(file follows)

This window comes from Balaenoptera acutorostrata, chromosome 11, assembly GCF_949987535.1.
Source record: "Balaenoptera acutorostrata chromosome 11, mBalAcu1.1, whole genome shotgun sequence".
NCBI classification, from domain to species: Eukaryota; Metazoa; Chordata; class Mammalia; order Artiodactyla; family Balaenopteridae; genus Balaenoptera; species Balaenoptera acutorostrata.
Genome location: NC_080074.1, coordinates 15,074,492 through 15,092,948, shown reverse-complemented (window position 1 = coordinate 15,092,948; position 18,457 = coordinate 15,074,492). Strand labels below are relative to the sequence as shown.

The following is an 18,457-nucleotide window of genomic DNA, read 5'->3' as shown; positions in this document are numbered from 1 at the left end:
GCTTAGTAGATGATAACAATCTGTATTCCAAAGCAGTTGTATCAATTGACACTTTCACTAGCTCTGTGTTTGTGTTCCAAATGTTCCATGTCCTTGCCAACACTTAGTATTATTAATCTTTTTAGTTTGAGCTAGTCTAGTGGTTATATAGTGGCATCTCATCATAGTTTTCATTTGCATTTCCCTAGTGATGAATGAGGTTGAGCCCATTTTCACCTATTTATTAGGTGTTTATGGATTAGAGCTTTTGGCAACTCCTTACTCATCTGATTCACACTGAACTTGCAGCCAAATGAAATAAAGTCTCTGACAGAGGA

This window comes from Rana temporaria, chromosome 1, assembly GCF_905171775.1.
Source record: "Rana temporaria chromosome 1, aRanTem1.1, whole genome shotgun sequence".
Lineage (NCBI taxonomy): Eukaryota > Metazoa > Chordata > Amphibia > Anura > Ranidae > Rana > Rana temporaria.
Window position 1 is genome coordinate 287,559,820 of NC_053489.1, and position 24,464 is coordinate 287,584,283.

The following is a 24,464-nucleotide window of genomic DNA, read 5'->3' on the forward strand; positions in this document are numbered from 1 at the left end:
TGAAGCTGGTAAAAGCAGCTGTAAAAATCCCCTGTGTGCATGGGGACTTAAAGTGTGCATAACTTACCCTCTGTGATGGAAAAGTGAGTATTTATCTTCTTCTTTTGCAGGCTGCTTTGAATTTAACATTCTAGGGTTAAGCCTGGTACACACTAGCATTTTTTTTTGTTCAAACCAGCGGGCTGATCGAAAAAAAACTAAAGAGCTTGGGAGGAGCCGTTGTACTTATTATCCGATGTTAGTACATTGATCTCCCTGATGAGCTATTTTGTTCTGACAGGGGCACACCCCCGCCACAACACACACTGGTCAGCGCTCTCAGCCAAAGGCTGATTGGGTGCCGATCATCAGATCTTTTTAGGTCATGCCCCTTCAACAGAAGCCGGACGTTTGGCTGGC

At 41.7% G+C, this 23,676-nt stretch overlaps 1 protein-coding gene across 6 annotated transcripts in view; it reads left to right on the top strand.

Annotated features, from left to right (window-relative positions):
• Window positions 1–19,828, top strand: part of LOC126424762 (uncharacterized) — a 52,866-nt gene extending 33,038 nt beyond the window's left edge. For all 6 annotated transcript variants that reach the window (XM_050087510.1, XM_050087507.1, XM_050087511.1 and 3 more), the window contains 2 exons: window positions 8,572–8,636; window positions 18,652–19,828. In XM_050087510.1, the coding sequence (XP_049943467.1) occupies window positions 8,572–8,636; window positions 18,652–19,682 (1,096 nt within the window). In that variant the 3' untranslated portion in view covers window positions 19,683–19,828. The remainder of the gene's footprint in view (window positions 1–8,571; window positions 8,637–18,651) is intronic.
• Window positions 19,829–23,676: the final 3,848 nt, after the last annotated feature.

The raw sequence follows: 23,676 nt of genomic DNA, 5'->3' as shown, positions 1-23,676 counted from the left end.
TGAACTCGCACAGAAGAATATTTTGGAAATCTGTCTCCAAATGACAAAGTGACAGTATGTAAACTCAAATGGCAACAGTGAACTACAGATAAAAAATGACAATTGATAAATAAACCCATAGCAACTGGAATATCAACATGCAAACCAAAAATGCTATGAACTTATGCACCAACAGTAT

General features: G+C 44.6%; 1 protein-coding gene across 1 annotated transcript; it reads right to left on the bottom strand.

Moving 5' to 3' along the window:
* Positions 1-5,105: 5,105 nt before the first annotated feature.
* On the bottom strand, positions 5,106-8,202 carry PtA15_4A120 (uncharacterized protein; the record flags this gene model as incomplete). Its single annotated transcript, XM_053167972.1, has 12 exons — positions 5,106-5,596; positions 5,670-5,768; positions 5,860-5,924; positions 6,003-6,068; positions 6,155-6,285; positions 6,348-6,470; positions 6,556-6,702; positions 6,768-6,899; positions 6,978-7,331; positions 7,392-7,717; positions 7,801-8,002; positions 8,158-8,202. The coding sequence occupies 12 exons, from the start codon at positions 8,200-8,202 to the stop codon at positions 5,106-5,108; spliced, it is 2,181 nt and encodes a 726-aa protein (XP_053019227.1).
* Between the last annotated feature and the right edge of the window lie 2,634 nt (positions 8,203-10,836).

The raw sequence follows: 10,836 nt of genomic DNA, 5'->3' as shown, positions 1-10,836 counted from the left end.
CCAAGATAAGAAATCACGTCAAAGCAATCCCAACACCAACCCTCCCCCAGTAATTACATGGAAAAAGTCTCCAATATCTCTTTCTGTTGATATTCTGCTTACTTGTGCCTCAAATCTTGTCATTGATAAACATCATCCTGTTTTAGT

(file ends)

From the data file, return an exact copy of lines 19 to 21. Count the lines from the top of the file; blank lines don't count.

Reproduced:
General features: G+C 44.6%; 1 protein-coding gene across 1 annotated transcript; it reads right to left on the bottom strand.

Moving 5' to 3' along the window:
* Positions 1-5,105: 5,105 nt before the first annotated feature.